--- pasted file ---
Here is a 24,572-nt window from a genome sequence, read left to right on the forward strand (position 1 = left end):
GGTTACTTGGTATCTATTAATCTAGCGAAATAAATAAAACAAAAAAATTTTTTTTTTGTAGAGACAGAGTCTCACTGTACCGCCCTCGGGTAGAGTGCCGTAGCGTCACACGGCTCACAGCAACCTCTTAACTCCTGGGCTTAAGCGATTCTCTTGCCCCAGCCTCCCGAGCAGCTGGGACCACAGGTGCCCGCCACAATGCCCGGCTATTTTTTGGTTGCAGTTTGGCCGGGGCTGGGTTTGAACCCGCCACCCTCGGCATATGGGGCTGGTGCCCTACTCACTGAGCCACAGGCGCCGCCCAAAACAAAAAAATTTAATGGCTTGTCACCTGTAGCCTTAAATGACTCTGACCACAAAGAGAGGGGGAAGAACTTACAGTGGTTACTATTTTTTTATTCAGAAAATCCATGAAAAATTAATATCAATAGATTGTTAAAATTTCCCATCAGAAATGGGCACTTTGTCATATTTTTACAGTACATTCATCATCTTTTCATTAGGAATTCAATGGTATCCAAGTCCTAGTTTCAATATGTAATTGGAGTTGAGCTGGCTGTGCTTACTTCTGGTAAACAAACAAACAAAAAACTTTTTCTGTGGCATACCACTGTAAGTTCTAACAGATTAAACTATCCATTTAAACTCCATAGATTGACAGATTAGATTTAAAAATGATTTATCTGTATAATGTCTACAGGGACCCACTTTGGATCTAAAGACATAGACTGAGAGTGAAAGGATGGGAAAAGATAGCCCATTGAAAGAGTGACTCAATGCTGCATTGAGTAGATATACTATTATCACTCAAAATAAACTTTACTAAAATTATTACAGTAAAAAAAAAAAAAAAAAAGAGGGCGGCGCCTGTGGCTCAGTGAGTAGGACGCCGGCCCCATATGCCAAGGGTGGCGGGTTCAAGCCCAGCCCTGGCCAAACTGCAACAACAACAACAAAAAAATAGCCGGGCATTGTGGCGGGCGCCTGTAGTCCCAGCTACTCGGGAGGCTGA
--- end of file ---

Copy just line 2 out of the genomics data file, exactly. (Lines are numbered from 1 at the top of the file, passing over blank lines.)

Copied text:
GGTTACTTGGTATCTATTAATCTAGCGAAATAAATAAAACAAAAAAATTTTTTTTTTGTAGAGACAGAGTCTCACTGTACCGCCCTCGGGTAGAGTGCCGTAGCGTCACACGGCTCACAGCAACCTCTTAACTCCTGGGCTTAAGCGATTCTCTTGCCCCAGCCTCCCGAGCAGCTGGGACCACAGGTGCCCGCCACAATGCCCGGCTATTTTTTGGTTGCAGTTTGGCCGGGGCTGGGTTTGAACCCGCCACCCTCGGCATATGGGGCTGGTGCCCTACTCACTGAGCCACAGGCGCCGCCCAAAACAAAAAAATTTAATGGCTTGTCACCTGTAGCCTTAAATGACTCTGACCACAAAGAGAGGGGGAAGAACTTACAGTGGTTACTATTTTTTTATTCAGAAAATCCATGAAAAATTAATATCAATAGATTGTTAAAATTTCCCATCAGAAATGGGCACTTTGTCATATTTTTACAGTACATTCATCATCTTTTCATTAGGAATTCAATGGTATCCAAGTCCTAGTTTCAATATGTAATTGGAGTTGAGCTGGCTGTGCTTACTTCTGGTAAACAAACAAACAAAAAACTTTTTCTGTGGCATACCACTGTAAGTTCTAACAGATTAAACTATCCATTTAAACTCCATAGATTGACAGATTAGATTTAAAAATGATTTATCTGTATAATGTCTACAGGGACCCACTTTGGATCTAAAGACATAGACTGAGAGTGAAAGGATGGGAAAAGATAGCCCATTGAAAGAGTGACTCAATGCTGCATTGAGTAGATATACTATTATCACTCAAAATAAACTTTACTAAAATTATTACAGTAAAAAAAAAAAAAAAAAAGAGGGCGGCGCCTGTGGCTCAGTGAGTAGGACGCCGGCCCCATATGCCAAGGGTGGCGGGTTCAAGCCCAGCCCTGGCCAAACTGCAACAACAACAACAAAAAAATAGCCGGGCATTGTGGCGGGCGCCTGTAGTCCCAGCTACTCGGGAGGCTGA